Money Market Funds
CNAV features in the US and the EU compared
After separately reviewing the regulation on Money Market funds (the Regulation), the European Institutions (the European Parliament, the Council of the EU and the European Commission) are holding trialogue discussions on the latest draft. Originally proposed as part of a set of reforms to the UCITS regime, the Regulation will affect all European domiciled money market funds (MMFs). In the US, the SEC last year introduced changes rules governing US MMFs which seem to have been the inspiration for some of the changes introduced into the European version, particularly the new rules for Constant Net Asset Value (CNAV) MMFs.
US CNAV MMFs
In the US, the SEC’s revised rules restrict the use of amortised cost and/or ‘penny rounding’ to government, retail funds and institutional prime money CNAV MMFs holding securities with a residual maturity of less than 60 days. They may also continue to use a constant NAV (usually $1). All other MMFs are required to convert to using a floating or variable NAV, calculating their market-based NAV per share to the nearest basis point. This level of precision is 10 times greater than that required for other mutual funds and is 100 times greater than the penny rounding method currently utilized by money funds.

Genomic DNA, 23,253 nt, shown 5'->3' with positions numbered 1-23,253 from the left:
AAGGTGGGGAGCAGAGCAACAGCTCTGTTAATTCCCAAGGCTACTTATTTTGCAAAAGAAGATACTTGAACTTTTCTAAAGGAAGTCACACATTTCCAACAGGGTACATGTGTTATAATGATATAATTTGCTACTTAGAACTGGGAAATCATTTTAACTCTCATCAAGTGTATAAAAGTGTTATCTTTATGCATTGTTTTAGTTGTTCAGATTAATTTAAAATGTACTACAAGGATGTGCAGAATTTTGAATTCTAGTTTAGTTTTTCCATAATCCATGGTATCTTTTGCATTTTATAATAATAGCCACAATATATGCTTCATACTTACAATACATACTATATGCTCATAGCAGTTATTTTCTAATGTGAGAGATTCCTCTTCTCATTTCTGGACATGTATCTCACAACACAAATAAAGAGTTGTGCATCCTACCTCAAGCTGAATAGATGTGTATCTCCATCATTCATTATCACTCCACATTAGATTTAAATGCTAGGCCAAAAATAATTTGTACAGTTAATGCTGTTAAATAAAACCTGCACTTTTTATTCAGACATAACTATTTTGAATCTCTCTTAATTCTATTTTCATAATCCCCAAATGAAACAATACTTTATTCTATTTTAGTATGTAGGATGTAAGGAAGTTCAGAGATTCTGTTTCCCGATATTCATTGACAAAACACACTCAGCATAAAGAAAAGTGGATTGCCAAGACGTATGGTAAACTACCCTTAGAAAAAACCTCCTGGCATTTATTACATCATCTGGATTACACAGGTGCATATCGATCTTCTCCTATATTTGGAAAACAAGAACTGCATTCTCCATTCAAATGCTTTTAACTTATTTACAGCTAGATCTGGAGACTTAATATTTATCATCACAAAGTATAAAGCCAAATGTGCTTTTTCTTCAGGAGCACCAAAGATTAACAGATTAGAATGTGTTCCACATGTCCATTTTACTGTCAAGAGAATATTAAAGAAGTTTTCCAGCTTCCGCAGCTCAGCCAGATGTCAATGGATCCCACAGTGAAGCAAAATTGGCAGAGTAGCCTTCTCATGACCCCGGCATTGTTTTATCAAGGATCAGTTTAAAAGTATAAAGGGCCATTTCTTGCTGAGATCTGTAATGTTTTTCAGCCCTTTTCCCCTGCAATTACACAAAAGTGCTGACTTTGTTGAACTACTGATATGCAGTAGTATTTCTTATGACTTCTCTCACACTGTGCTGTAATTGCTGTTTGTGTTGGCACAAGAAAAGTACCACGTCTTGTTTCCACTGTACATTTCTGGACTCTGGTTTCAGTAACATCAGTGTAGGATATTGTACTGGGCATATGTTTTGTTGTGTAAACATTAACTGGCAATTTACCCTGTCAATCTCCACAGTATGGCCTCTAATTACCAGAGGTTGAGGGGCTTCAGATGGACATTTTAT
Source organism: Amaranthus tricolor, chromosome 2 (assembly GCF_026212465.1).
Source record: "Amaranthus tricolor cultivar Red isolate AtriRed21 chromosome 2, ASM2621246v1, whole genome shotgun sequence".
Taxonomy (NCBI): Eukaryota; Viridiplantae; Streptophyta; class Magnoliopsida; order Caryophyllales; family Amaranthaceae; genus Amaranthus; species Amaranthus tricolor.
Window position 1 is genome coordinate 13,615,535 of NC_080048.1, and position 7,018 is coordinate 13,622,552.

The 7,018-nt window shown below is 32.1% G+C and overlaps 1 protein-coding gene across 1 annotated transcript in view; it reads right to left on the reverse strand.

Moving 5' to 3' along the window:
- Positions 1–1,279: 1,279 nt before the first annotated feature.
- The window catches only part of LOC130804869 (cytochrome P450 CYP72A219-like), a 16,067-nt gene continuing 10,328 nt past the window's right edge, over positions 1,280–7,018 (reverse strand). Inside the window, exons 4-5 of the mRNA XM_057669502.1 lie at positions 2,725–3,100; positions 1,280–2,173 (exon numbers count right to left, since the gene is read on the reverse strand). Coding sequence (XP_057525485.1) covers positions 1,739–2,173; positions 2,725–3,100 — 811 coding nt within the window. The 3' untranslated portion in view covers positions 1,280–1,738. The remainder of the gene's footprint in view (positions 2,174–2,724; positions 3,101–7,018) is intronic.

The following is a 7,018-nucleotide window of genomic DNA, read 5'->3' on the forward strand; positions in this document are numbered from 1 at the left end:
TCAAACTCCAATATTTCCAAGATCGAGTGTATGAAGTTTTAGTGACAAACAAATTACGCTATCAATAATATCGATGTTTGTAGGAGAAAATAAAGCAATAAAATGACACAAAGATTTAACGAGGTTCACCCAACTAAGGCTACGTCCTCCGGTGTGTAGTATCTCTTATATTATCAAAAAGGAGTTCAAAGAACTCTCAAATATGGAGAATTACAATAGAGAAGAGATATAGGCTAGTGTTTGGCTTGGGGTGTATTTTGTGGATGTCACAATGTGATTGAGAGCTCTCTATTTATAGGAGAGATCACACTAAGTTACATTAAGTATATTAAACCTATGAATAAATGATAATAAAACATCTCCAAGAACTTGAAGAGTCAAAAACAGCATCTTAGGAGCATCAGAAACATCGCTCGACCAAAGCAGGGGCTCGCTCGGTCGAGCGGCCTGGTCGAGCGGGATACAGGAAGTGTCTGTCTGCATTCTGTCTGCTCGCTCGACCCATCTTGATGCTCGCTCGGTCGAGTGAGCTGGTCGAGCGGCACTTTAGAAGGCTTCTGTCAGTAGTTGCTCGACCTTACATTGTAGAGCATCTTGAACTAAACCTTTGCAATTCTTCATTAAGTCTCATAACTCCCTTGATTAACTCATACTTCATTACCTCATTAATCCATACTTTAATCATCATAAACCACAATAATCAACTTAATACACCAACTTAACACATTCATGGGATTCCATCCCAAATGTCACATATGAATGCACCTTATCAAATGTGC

The SEC’s rationale for introducing the floating NAV was to mitigate the ‘first mover advantage’ and to reduce unfair dilution which could occur during periods of market stress when ‘first mover’ investors redeem shares at a constant NAV and remaining shareholders receive less.
EU CNAV MMFs
Similarly, in the EU, the draft Regulation provides for three types of CNAV MMFs whose scope broadly reflects the three types in the US: retail, public debt and Low Volatility NAV (LVNAV). In addition to calculating the actual NAV per unit or share according to the mark-to-model or mark-to-market methods as is the case with variable NAV MMFs, these three may also display a constant NAV when: the amortised cost method is used to value assets with a residual maturity below 90 days only and the assets are rounded to two decimal places. However, the authorisation of these MMFs lapses 5 years after the MMF Regulation comes into force.
The European Institutions are currently holding trialogue discussions on the current text of the Regulation.
In the US, amendments to the SEC’s revised rules became effective 60 days after their publication in the Federal Register on 14 October 2014. Compliance is required on a staggered basis: 14 July 2015 for the new Form N-CR, 14 April 2016 for amendments to diversification, stress testing, disclosure, Form PF and Form N-MFP, while compliance date for the floating NAV amendments and the fees and gates amendments is 14 October 2016.